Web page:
The second major lesson that I’ve learned in golf is that although it may be impressive to hit the long drive, the game is generally won or lost on the green. On the average course, you’ll use your driver five or six times. If you’re a great golfer, then you’ll use your putter a minimum of 36 times. The fastest way to improve score is to use no more than two putts on each hole. Over the last several weeks, I’ve learned the same lesson about business. We all have five or six opportunities a year to take on a big project, finish a major upgrade, develop a strategic system, or make some other big, important, meaningful contribution to our companies. Most of us spend the two weeks before and after one of the events patting ourselves on the back for doing a great job or moping because we “hit the ball out of bounds.”

But we improve our business by always doing the little things well. Congratulate employees for meeting intermediate milestones. Have a cheerful word for assistants, receptionists, janitors, and new hires. Respond to correspondence in a timely, consistent manner. Talk with each of your employees every month about their job satisfaction. Doing simple things like these will make a huge difference in your department’s ability to perform over the long run. You should ask yourself or your employees whether they see you as John Daly or Arnold Palmer. Everyone flocked to see John Daly's 400-yard drives, but he flamed out in two years. Palmer was consistent, if not spectacular, and lasted for 30 years. He was also a great putter.

Practice like a pro
The other thing that Palmer did exceptionally well was practice. When he practiced, he wanted to know how far and in what direction he hit every club. It didn’t matter if he hooked or sliced, it just mattered that he did it consistently. He also always had a target when he hit a ball in practice. Now it may seem silly to talk about “practicing” in business, but there are actually lots of different ways to continue learning, growing, and practicing. As a technical leader in your organization, your team wants to know that you understand their jobs. Do you regularly read books and magazines about the technology that your company uses? About future technologies? Do you read management books about running a data center, managing software projects, or deploying technologies? These are great ways to “practice” your job. Visualize your company using these techniques and set a hard “target” when you choose to adopt them.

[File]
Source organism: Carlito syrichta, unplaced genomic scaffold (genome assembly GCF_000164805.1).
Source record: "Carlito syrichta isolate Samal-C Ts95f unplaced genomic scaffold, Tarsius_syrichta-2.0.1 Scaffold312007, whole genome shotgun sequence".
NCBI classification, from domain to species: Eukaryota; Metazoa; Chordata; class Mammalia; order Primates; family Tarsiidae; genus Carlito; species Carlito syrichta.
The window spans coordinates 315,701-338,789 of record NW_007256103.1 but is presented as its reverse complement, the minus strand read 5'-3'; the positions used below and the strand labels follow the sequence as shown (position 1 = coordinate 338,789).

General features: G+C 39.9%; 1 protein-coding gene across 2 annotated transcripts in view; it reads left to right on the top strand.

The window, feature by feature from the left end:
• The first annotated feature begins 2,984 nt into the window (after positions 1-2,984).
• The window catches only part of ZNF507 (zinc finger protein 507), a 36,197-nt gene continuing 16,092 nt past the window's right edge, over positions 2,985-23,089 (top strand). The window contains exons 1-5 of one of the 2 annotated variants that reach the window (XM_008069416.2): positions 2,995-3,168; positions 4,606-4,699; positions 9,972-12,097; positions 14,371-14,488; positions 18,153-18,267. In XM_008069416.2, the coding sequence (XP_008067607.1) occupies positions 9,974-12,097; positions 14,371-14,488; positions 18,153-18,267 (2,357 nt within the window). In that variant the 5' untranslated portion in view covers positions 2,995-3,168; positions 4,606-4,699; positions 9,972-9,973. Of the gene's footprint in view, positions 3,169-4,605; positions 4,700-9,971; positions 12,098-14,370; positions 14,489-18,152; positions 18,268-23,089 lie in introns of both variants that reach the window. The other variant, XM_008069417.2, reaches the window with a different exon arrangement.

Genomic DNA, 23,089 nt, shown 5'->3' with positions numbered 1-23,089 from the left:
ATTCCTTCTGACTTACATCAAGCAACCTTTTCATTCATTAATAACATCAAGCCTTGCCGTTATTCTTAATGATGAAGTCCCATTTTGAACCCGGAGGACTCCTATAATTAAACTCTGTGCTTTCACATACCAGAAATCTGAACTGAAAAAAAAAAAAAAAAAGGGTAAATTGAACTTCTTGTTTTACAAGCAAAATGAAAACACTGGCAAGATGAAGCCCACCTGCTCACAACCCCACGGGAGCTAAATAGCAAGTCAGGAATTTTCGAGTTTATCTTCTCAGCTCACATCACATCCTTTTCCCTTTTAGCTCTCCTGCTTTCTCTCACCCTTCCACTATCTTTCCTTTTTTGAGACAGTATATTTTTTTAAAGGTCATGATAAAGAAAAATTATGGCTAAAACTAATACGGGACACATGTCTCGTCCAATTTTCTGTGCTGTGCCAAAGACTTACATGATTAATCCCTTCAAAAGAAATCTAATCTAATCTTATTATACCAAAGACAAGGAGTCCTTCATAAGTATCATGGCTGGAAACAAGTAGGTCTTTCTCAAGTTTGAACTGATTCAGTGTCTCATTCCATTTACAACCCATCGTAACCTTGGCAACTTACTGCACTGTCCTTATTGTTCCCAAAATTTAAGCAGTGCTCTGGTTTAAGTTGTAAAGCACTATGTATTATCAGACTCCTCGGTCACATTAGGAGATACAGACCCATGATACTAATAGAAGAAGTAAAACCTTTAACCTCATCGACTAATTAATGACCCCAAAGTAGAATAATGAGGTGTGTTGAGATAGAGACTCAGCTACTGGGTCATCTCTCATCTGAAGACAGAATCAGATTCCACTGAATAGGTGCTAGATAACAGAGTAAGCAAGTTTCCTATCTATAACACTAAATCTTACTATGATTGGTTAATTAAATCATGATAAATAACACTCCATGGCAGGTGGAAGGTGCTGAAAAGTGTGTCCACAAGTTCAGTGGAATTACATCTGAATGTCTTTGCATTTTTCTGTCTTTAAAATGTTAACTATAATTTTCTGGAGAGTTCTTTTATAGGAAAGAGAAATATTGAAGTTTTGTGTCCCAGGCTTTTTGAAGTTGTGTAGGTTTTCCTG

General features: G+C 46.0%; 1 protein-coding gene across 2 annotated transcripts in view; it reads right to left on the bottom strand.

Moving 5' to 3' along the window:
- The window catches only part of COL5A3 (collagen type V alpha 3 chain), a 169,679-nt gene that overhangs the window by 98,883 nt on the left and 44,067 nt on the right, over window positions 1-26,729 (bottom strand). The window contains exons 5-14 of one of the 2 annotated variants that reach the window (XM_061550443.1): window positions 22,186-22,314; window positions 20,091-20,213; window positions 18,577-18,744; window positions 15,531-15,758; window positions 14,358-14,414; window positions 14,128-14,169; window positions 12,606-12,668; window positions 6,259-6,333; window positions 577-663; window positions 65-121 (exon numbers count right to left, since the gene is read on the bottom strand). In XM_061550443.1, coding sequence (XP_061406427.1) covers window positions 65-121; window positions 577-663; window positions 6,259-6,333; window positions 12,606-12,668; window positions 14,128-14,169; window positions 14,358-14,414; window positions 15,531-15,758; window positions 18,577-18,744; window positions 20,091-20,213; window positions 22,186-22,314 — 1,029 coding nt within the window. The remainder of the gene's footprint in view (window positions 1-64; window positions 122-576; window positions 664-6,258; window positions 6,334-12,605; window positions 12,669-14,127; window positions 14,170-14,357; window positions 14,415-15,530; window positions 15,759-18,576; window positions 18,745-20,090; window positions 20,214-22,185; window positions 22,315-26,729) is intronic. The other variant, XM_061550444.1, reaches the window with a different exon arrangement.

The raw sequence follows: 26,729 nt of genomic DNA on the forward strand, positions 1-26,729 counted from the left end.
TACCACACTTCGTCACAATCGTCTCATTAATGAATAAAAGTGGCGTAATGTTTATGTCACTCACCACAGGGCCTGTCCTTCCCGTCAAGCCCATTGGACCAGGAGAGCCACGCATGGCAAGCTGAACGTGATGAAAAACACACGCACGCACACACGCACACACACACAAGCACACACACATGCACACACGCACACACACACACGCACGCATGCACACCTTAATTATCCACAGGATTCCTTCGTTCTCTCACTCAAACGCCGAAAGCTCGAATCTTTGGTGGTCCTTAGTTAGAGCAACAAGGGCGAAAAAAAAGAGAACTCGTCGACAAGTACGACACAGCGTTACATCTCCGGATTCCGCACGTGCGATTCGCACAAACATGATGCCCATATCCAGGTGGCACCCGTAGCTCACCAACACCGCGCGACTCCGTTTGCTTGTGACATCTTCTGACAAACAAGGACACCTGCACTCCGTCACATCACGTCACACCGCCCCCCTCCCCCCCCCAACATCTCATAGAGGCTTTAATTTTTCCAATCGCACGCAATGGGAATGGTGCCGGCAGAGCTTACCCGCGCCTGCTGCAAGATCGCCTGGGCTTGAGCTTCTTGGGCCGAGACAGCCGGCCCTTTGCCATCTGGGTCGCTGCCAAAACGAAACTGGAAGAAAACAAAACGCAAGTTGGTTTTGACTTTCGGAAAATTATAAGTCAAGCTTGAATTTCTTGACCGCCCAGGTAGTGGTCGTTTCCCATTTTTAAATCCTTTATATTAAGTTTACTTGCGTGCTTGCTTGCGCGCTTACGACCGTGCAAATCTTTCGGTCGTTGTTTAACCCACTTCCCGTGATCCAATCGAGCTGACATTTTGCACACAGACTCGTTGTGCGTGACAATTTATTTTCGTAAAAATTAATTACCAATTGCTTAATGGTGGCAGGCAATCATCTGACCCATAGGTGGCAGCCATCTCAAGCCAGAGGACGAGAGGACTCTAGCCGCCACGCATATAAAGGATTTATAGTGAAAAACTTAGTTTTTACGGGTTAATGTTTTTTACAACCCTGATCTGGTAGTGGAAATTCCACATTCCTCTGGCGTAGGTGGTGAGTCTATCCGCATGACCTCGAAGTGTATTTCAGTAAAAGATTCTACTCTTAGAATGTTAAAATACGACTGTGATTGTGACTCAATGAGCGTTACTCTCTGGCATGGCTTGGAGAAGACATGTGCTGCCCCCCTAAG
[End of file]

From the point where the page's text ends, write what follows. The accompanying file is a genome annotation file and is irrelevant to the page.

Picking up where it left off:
As a management leader, your company should see you as a person with interests in activities beyond those of your department. Don’t assign someone on your staff to run the blood drive, the benefits committee, or other cross-departmental activities. Use these as an opportunity to sharpen your team building, organizational, or negotiating skills by setting specific goals and practicing new techniques to reach them. You may prefer activities outside the business to help you work on these techniques. Since many of the people in your church, civic organization, or community committee don’t know your work persona, this is the perfect time to “practice” those new skills. Volunteering your time to work on the computer systems for one of these organizations is a great way to keep your skills up to date and help someone out at the same time.

The bottom line is this: If you’re not focused on improving your game, you won’t get better. I think each of us can look at our careers—and our favorite hobbies—and improve them immensely by applying a little focus.
Tim Landgrave takes golf seriously as a metaphor for business success. Richard Nixon was enamored of football imagery. And, of course, there is the ever-popular management-as-warfare trope. What do you think? What is your favorite analogy for the life of a manager? Share your ideas by posting a comment below.